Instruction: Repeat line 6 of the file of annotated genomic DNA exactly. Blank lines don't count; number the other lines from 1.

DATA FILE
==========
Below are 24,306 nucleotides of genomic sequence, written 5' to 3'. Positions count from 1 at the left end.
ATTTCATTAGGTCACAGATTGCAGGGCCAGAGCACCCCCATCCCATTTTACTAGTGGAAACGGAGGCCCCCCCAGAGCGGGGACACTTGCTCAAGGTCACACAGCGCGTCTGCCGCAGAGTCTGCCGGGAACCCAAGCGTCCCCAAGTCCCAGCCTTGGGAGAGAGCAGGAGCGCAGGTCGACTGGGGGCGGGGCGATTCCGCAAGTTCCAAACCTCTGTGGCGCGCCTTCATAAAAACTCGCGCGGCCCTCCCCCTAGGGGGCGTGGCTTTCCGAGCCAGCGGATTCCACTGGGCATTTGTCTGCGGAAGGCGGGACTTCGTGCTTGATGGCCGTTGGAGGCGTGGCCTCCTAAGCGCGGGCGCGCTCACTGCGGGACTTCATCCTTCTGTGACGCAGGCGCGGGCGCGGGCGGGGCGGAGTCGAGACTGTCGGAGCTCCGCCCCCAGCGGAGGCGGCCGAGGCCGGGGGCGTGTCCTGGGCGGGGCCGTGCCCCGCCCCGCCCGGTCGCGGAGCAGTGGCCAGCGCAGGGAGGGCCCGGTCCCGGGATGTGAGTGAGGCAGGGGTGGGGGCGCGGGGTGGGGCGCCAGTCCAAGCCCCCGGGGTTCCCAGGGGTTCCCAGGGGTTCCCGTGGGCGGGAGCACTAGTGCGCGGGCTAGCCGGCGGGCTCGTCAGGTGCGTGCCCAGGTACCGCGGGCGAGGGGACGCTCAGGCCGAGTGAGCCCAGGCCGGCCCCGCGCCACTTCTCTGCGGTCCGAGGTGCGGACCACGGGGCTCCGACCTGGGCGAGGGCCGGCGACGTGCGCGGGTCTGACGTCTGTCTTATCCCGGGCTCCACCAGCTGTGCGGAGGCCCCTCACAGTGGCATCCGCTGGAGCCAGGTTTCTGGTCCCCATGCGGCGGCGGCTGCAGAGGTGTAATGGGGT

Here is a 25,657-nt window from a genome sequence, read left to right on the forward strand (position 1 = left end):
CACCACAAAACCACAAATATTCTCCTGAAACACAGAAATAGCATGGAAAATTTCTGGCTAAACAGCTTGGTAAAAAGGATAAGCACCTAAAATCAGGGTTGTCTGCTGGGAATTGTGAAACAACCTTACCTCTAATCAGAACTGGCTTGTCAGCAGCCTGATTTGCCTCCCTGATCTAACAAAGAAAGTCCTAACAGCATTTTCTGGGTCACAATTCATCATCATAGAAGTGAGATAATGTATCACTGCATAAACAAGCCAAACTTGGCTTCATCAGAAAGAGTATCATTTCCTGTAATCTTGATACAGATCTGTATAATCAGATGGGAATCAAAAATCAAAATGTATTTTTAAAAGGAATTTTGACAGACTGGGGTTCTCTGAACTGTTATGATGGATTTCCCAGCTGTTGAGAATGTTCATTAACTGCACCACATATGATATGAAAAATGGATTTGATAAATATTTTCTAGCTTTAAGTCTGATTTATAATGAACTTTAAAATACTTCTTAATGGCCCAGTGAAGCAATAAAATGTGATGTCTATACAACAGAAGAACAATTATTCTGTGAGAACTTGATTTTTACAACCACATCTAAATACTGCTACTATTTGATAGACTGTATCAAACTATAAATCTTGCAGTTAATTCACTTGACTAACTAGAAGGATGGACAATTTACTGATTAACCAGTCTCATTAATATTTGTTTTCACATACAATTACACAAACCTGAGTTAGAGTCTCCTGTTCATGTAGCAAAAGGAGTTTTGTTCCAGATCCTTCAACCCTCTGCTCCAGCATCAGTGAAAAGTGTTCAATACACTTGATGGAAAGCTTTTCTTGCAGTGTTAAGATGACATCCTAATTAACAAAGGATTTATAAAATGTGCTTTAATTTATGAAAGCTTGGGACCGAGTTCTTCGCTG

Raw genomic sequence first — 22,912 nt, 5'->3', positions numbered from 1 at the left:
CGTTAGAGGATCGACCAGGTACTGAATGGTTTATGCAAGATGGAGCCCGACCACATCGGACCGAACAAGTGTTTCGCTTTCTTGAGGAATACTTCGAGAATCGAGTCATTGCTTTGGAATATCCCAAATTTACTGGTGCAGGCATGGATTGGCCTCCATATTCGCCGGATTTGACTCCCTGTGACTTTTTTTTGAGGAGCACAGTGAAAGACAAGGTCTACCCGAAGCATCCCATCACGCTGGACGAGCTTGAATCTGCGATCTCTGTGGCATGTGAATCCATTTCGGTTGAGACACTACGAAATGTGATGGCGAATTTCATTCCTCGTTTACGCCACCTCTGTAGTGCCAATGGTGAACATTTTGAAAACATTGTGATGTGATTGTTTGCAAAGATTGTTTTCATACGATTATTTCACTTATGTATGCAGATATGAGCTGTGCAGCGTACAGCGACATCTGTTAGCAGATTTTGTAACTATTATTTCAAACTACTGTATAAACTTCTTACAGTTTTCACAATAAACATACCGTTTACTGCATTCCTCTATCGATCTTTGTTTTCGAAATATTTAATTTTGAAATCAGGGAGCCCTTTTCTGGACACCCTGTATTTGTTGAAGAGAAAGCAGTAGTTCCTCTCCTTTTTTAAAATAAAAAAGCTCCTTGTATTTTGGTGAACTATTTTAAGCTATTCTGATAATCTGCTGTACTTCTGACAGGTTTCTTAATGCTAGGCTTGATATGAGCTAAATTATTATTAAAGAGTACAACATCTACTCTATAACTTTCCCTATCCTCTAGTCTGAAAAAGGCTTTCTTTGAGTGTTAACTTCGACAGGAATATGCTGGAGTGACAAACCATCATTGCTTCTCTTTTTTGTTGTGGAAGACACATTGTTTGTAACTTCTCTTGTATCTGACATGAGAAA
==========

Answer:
CGTTAGAGGATCGACCAGGTACTGAATGGTTTATGCAAGATGGAGCCCGACCACATCGGACCGAACAAGTGTTTCGCTTTCTTGAGGAATACTTCGAGAATCGAGTCATTGCTTTGGAATATCCCAAATTTACTGGTGCAGGCATGGATTGGCCTCCATATTCGCCGGATTTGACTCCCTGTGACTTTTTTTTGAGGAGCACAGTGAAAGACAAGGTCTACCCGAAGCATCCCATCACGCTGGACGAGCTTGAATCTGCGATCTCTGTGGCATGTGAATCCATTTCGGTTGAGACACTACGAAATGTGATGGCGAATTTCATTCCTCGTTTACGCCACCTCTGTAGTGCCAATGGTGAACATTTTGAAAACATTGTGATGTGATTGTTTGCAAAGATTGTTTTCATACGATTATTTCACTTATGTATGCAGATATGAGCTGTGCAGCGTACAGCGACATCTGTTAGCAGATTTTGTAACTATTATTTCAAACTACTGTATAAACTTCTTACAGTTTTCACAATAAACATACCGTTTACTGCATTCCTCTATCGATCTTTGTTTTCGAAATATTTAATTTTGAAATCAGGGAGCCCTTTTCTGGACACCCTGTATTTGTTGAAGAGAAAGCAGTAGTTCCTCTCCTTTTTTAAAATAAAAAAGCTCCTTGTATTTTGGTGAACTATTTTAAGCTATTCTGATAATCTGCTGTACTTCTGACAGGTTTCTTAATGCTAGGCTTGATATGAGCTAAATTATTATTAAAGAGTACAACATCTACTCTATAACTTTCCCTATCCTCTAGTCTGAAAAAGGCTTTCTTTGAGTGTTAACTTCGACAGGAATATGCTGGAGTGACAAACCATCATTGCTTCTCTTTTTTGTTGTGGAAGACACATTGTTTGTAACTTCTCTTGTATCTGACATGAGAAA